In relation to the potential audience of the book, the author states that “both pre-service and in-service instructors of foreign and second languages may find sources of inspiration to consider […] and developersdevolopers of language curricula and materials may benefit from seeing how theoretical concepts can become real tasks in the classroom through examples of materials that have been used effectively” (p. x). However, I would think that most of the readers of this book will be either in-service teachers who have already gained a grasp over basic teaching principles, teacher trainers, interested in infusing new ideas into their teacher training programs, or curriculum developers, directly involved in matching students’ needs and learning styles with the best materials and activities, and with an effective integration of technology. Pre-service teachers usually have a lot on their plate, and depending on the type of teacher training course they choose, may have more or less time and space for reading a book such as this one.

One of the many strengthsstreghts of the book is certainly its clarity, one instanceistance of which can be seen in the way the author summarises and clarifies Robinson’s criteria for determiningto determine task complexity. A quick comparison between Robinson’s account (table 3.1) and Gonzáles-Lloret’s summary (p. 43) will show how the latter is better suited tofor a quicker implementation.

Only a few shortcomings are perhaps worth mentioning. The one standing out the most relates to the editorial treatment of the text. The book is a printed version of an e-book, and unfortunately, some of the steps required to effectively adapt the hypertext format to a paper format were not taken. We read things like “too see an extract of this task, click here” (p. 9), or “click to see this” (p. 49), and find the titles of websites in bold, presumably indicating the presence of a hyperlink in the original e-book version. Unfortunately, there is no sitography that allows the reader to follow up on the web linksweblinks that are implicitly mentioned in this paper version. Another possible indication of there being a lack of adaptation between the original hypertext and this paper version is the fact that all references to tables and figures are made in bold, and they are all placed at the end of the book, which slightlyslighlty hinders an otherwise smooth reading of the book.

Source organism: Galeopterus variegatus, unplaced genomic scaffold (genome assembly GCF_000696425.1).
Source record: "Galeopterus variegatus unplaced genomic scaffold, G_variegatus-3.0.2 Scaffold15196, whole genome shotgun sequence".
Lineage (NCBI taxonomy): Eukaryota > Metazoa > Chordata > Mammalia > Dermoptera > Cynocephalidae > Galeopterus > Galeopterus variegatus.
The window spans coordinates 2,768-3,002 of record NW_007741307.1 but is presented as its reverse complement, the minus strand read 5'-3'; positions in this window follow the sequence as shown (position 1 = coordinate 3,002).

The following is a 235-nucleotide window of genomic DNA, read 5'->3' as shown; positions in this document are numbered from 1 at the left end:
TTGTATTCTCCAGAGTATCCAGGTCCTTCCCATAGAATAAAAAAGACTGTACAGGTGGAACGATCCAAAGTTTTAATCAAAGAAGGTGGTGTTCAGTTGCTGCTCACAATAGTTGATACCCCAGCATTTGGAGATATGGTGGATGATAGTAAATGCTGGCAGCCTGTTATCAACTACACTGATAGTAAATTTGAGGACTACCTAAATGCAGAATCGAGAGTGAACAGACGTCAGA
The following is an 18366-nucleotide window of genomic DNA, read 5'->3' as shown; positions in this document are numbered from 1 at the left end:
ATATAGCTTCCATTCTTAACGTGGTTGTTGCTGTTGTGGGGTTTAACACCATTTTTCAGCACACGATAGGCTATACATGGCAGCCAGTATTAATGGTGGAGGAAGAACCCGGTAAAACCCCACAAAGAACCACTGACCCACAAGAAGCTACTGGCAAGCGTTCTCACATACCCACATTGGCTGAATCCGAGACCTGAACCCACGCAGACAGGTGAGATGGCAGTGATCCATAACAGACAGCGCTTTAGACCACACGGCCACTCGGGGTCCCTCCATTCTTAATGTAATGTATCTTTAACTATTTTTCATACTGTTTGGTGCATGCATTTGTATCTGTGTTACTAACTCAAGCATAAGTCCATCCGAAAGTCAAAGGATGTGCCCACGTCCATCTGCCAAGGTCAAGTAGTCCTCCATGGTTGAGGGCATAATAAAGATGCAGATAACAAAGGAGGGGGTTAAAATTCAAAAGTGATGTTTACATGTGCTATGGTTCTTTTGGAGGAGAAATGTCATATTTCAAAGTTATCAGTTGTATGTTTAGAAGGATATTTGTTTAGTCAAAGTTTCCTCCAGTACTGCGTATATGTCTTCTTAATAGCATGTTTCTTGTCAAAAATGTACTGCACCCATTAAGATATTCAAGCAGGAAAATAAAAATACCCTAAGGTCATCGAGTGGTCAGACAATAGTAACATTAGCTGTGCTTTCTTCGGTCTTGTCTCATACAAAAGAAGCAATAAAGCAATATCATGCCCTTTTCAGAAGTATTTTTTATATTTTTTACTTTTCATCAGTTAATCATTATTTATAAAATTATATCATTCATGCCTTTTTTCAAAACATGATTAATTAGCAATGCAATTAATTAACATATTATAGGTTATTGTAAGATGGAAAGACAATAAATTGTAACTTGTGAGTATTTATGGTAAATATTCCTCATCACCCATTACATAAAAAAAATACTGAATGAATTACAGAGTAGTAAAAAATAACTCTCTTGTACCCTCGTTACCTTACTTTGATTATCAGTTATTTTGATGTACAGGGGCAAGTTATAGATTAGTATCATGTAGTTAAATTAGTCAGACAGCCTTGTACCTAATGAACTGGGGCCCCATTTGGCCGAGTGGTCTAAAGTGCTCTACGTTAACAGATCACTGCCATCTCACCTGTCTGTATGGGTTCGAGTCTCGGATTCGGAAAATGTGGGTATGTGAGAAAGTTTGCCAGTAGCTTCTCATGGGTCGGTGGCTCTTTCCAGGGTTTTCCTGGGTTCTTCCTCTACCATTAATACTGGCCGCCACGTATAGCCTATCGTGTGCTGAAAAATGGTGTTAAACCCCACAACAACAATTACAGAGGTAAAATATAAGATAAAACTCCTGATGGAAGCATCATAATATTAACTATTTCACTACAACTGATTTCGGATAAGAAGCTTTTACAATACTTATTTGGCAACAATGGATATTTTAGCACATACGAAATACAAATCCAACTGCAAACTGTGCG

Moving on to the content of the book, in discussing aspects of the integration of technology in a TBLT curriculum, the author advocates the non neutrality of technology. The meaning of the statement may appear opaque until examples are provided. What the author means is that asking a learner to perform a task with a technological tool requires a prior assessment of his or her digital literacy in relation to that tool. In this sense, the integration of technology is not neutral because it determines a potential knowledge gap which needs to be filled in order to perform the task, but it remains neutral in the sense that it does not entirely predetermine the way we may use it.

In listing the main tools that can be used as a basis for designing technology-mediated TBLT lessons, there is no mention of augmented reality and mobile assisted language learning: both fields, however, are rapidly developing and have created a considerable body of research in the space of just a few years (Burston, 2013; Godwin-Jones, 2016), so they could perhaps be considered as additional avenues in the development of a technology-mediated TBLT curriculum.

Last but not least, Chapter 2 seems to be a simplified and revised version of a previous publication by the same author (González-Lloret, in González-Lloret & Ortega, 2014: 23-50), which could have perhaps been integrated in the recommended reading for that chapter. The earlier publication is however listed in the references at the end of the book.

In conclusion, I think that it is safe to say that the accessibility of the volume will undoubtedly ensure a wide readership. Despite the few shortcomings, to the best of my knowledge, this publication is unique in its field: all the other ones are either partially research-based edited volumes (Gonzáles-Lloret & Ortega, 2014; Thomas & Reinders, 2010), or deal exclusively with task-based methodology with little or no discussion of the potential integration of technology (Branden, 2006; Byrnes & Manchón, 2014). This makes the volume a particularly desirable addition to any university or school library specialised in teaching methods; the reader wanting to gain a deeper and better understanding of some of the concepts presented, will be able to look up the bibliographical references provided.


Branden, Kris van den (ed.). 2006. Task-based language education: from theory to practice. Cambridge, [England]; New York: Cambridge University Press.

Burston, Jack. 2013. Mobile-assisted language learning: A selected annotated bibliography of implementation studies 1994–2012. Language Learning & Technology, 17(3), 157–224.

Byrnes, Heidi, & Manchón, Rosa. (Eds.). 2014. Task-based language learning: insights from and for L2 writing. Amsterdam; Philadelphia: John Benjamins Publishing Company.

Godwin-Jones, Robert. 2016. Emerging technologies looking back and ahead: 20 years of technologes for language learning. Language Learning & Technology, 20(2), 5-12.

González-Lloret, Marta, & Ortega, Lourdes (eds.). 2014. Technology-mediated TBLT: researching technology and tasks. Amsterdam; Philadelphia: John Benjamins Publishing Company.

Thomas, Michael, & Reinders, Hayo (eds.). 2010. Task-based language learning and teaching with technology. London; New York: Continuum.


I am a PhD candidate at the University for Foreigners of Perugia, Italy. My research project deals with the use of corpora in Italian as a second language learning and teaching, with a focus on the acquisition of collocations by Chinese native speakers. It involves the creation of a corpus informed syllabus, followed by an experimental evaluation of its effectiveness. I am interested in the corpus-based analysis of Italian and English learner language, and in the design of corpus-based pedagogical materials and activities that are able to aid second language acquisition. I am also a CELTA qualified EFL teacher.

Page Updated: 23-Jan-2017